The way to my diagnosis, followed by a first heart surgery

Hi dear reader,

Hi dear reader, Welcome to the first blog about myself. I wasn't sure if I would want to and could write about myself. However, I have received many questions about it and from my work for heart foundations I am used to sharing personal things. So let's make a try .. What are these blogs about then? This will mainly be about my illness. I get a lot of questions about how I study, work, travel and exercise with my illness. I will tell you more about this in the coming blogs.  

Sick or insulting?

Where to start now? This is a tricky point since I can't remember myself when it all started for me. I think I remember it all really well since I was about 13 years old. I was in the 2nd year of high school where I followed a separate education, namely a theater course. This meant that, in addition to the standard subjects, we also had theater subjects such as drama, dance, singing, music and art. Halfway through the second grade I was increasingly bothered by extreme fatigue, often fainting and a lot of physical pain. I could no longer participate in the theater courses and I was particularly concerned with the physical subjects such as dance and gym. After a visit to the doctor it got the Pfeiffer stamp. Something that should pass after a period of rest. However, when this did not pass it was dismissed as anemia, extreme growth (because yes, I am quite tall) and overstrain. On this tour I went on and in the end it seemed to go a bit better. I went to school again, got more sense and energy to do fun things and was working hard with my future. My big dream has always been to become a pediatrician. This meant that I had to pass my exams. I therefore decided to switch to 4 VWO after the third HAVO theater class. A choice that I have regretted a number of times. The quiet school life where standing cum laude took no effort and I had all the time for my horses was over. I had to work hard at the beginning to recover in terms of level. This became completely difficult when I experienced severe fatigue again and often fainted. Of course this was again dismissed as stress ... something I started to believe in the meantime.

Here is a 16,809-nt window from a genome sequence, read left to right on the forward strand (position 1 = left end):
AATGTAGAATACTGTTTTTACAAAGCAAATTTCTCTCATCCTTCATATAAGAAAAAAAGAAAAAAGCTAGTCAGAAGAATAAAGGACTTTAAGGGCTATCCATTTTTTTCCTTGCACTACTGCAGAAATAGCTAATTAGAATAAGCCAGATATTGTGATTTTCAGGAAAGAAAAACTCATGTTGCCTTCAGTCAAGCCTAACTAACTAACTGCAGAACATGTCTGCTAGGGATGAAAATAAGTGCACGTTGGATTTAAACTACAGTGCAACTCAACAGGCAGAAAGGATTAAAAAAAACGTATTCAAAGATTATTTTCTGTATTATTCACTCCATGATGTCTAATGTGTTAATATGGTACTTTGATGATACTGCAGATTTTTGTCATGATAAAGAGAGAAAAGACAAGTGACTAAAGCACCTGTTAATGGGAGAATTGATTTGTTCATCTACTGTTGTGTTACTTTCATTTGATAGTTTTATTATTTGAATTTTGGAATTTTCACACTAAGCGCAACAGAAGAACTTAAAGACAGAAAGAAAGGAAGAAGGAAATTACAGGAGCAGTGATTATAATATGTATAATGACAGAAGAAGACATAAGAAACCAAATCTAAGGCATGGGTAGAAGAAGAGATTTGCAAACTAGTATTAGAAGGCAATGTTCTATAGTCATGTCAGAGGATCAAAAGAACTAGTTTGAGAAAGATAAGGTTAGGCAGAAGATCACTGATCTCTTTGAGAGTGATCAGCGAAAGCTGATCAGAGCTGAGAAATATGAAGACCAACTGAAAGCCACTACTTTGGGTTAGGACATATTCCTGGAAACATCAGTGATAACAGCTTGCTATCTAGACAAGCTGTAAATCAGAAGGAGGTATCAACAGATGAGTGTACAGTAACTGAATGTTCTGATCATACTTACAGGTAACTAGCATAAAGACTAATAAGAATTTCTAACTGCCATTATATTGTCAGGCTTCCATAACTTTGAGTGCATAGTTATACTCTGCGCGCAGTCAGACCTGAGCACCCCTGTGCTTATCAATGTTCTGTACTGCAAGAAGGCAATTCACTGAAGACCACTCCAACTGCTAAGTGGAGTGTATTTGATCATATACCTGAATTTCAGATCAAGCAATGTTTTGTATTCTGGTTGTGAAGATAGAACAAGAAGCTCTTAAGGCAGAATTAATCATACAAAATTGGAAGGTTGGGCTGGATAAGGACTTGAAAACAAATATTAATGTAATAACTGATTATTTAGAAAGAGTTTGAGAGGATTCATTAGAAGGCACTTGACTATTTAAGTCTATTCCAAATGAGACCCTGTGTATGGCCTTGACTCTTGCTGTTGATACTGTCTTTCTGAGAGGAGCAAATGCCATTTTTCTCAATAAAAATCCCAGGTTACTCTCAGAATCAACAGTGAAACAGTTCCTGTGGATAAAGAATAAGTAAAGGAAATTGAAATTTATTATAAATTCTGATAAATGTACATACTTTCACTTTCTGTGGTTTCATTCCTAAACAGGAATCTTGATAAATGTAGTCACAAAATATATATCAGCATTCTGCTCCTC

Until four years ago I felt palpitations. I remember the first time really good. I was busy in the stable when suddenly I got a terrible pressure on my chest, stabbing in my left arm, the whole world revolved around me and my heart was beating so loud that I thought it would burst out of my body. I hardly got a breath and didn't know what to do. This took a few minutes and then everything suddenly returned to normal. Besides that I was suddenly very tired, my body felt completely fine. It took a few days before the second one arrived. From then on they came several times a day. However, I could not find anything that caused them. Sometimes I got them while cycling, walking or riding, sometimes during household chores but also regularly when I was sitting on the couch, while I was showering or even during my sleep so that I woke up.  

The first time I went to the doctor with this, they listened to my heart and an ECG was made. There was nothing strange about this, so I was sent home again. A few weeks later I returned. In the meantime, the number of beats per day was considerable, and I also increasingly fainted. Again people listened to my heart and an ECG was made and I was sent home with the message that I had to take it easy and avoid stress.

A few months went by. My body ran out of energy and power, I barely managed to climb my horse and go to school, and in the end I almost never left the house. I was too tired to be able or willing to do anything. I lost a lot of weight, a lot of zest for life and ended up in a wheelchair to save energy where possible.

On a competition with my little girlfriend, meanwhile already in a wheelchair to last a few hours outdoors

Blessing in disguise; finally a diagnosis